Swine influenza viruses (SIV) regularly cause significant disease in pigs worldwide. Since there is no causative treatment of SIV, we tested if probiotic Enterococcus (E.) faecium NCIMB 10415 or zinc (Zn) oxide as feed supplements provide beneficial effects upon SIV infection in piglets. Seventy-two weaned piglets were fed three different diets containing either E. faecium or different levels of Zn (2500 ppm, Znhigh; 50 ppm, Znlow). Half of the piglets were vaccinated intramuscularly (VAC) twice with an inactivated trivalent SIV vaccine, while all piglets were then infected intranasally with H3N2 SIV. Significantly higher weekly weight gains were observed in the E. faecium group before virus infection, and piglets in Znhigh and E. faecium groups gained weight after infection while those in the control group (Znlow) lost weight. Using ELISA, we found significantly higher H3N2-specific antibody levels in the E. faecium+VAC group 2 days before and at the day of challenge infection as well as at 4 and 6 days after challenge infection. Higher hemagglutination inhibition (HI) titers were also observed in the Znhigh+VAC and E. faecium+VAC groups at 0, 1 and 4 days after infection. However, there were no significant differences in virus shedding and lung lesions between the dietary groups. Using flow cytometry analysis significantly higher activated T helper cells and cytotoxic T lymphocyte percentages in the PBMCs were detected in the Znhigh and E. faecium groups at single time points after infection compared to the Znlow control group, but no prolonged effect was found. In the BAL cells no influence of dietary supplementation on immune cell percentages could be detected. Our results suggest that feeding high doses of zinc oxide and particularly E. faecium could beneficially influence humoral immune responses after vaccination and recovery from SIV infection, but not affect virus shedding and lung pathology. PMID:24489827

  11. Dietary Enterococcus faecium NCIMB 10415 and zinc oxide stimulate immune reactions to trivalent influenza vaccination in pigs but do not affect virological response upon challenge infection.

    PubMed

    Wang, Zhenya; Burwinkel, Michael; Chai, Weidong; Lange, Elke; Blohm, Ulrike; Breithaupt, Angele; Hoffmann, Bernd; Twardziok, Sven; Rieger, Juliane; Janczyk, Pawel; Pieper, Robert; Osterrieder, Nikolaus

    2014-01-01

    Swine influenza viruses (SIV) regularly cause significant disease in pigs worldwide. Since there is no causative treatment of SIV, we tested if probiotic Enterococcus (E.) faecium NCIMB 10415 or zinc (Zn) oxide as feed supplements provide beneficial effects upon SIV infection in piglets. Seventy-two weaned piglets were fed three different diets containing either E. faecium or different levels of Zn (2500 ppm, Zn(high); 50 ppm, Zn(low)). Half of the piglets were vaccinated intramuscularly (VAC) twice with an inactivated trivalent SIV vaccine, while all piglets were then infected intranasally with H3N2 SIV. Significantly higher weekly weight gains were observed in the E. faecium group before virus infection, and piglets in Zn(high) and E. faecium groups gained weight after infection while those in the control group (Zn(low)) lost weight. Using ELISA, we found significantly higher H3N2-specific antibody levels in the E. faecium+VAC group 2 days before and at the day of challenge infection as well as at 4 and 6 days after challenge infection. Higher hemagglutination inhibition (HI) titers were also observed in the Zn(high)+VAC and E. faecium+VAC groups at 0, 1 and 4 days after infection. However, there were no significant differences in virus shedding and lung lesions between the dietary groups. Using flow cytometry analysis significantly higher activated T helper cells and cytotoxic T lymphocyte percentages in the PBMCs were detected in the Zn(high) and E. faecium groups at single time points after infection compared to the Zn(low) control group, but no prolonged effect was found. In the BAL cells no influence of dietary supplementation on immune cell percentages could be detected. Our results suggest that feeding high doses of zinc oxide and particularly E. faecium could beneficially influence humoral immune responses after vaccination and recovery from SIV infection, but not affect virus shedding and lung pathology. PMID:24489827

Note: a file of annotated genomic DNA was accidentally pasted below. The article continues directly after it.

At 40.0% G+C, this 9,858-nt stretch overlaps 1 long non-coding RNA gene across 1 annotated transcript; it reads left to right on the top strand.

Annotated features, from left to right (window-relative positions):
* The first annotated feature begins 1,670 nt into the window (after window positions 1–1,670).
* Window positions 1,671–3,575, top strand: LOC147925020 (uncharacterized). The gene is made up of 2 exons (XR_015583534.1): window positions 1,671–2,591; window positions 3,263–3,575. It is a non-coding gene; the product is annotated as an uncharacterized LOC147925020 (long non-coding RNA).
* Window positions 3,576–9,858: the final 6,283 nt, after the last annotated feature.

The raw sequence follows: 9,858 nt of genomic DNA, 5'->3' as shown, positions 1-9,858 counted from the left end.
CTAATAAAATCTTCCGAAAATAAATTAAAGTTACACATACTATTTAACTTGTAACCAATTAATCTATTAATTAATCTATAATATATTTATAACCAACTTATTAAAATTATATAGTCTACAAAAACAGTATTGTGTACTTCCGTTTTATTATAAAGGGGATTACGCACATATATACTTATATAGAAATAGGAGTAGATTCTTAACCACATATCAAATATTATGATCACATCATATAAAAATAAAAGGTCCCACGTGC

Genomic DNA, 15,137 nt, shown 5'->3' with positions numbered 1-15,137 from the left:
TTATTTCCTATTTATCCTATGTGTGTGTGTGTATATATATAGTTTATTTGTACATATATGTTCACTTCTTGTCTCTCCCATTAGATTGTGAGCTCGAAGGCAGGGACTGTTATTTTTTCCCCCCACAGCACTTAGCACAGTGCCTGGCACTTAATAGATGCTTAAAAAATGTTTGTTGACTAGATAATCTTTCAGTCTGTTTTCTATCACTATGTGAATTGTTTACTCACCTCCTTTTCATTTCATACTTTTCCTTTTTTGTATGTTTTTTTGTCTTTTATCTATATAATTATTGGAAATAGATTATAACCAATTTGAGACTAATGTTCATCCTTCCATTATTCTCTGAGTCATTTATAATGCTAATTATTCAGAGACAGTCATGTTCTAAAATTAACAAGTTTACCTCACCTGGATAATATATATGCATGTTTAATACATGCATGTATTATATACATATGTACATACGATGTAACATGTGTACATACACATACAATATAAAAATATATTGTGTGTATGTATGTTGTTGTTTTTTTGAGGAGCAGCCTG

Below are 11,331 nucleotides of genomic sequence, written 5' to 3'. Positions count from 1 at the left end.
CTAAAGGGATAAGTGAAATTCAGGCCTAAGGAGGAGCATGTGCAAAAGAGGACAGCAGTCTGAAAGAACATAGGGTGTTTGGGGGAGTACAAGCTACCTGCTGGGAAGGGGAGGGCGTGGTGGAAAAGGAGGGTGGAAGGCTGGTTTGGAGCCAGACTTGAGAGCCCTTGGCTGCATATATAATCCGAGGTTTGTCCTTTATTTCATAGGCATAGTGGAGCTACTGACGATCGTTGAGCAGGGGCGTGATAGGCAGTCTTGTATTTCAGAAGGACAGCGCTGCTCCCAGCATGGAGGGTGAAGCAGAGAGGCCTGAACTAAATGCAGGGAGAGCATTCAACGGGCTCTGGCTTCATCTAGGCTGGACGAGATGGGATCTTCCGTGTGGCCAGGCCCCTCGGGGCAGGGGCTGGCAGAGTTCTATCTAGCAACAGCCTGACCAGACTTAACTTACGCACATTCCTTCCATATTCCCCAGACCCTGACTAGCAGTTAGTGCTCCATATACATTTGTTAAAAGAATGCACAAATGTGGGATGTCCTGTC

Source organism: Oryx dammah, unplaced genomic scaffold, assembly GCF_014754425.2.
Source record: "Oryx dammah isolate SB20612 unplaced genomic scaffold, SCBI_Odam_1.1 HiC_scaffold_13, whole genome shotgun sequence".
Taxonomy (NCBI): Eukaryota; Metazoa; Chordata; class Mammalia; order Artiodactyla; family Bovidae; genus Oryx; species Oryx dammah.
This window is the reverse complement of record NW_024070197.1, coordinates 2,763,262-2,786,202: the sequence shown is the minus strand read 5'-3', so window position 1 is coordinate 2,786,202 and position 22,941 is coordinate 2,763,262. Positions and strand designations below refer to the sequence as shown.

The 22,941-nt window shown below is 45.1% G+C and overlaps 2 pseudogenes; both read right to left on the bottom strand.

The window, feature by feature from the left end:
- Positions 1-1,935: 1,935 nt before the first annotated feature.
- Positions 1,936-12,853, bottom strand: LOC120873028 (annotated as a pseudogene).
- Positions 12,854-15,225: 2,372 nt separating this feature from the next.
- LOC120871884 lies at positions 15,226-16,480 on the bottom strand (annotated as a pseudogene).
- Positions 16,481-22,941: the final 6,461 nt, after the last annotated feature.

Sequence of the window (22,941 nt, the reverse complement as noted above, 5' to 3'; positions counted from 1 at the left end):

12. Effectiveness of seasonal influenza vaccinations against laboratory-confirmed influenza-associated infections among Singapore military personnel in 2010–2013

    PubMed Central

    Ho, Hin Peow; Zhao, Xiahong; Pang, Junxiong; Chen, Mark I-C; Lee, Vernon J M; Ang, Li Wei; Lin, Raymond V Tzer Pin; Gao, Christine Q; Hsu, Li Yang; Cook, Alex R

    2014-01-01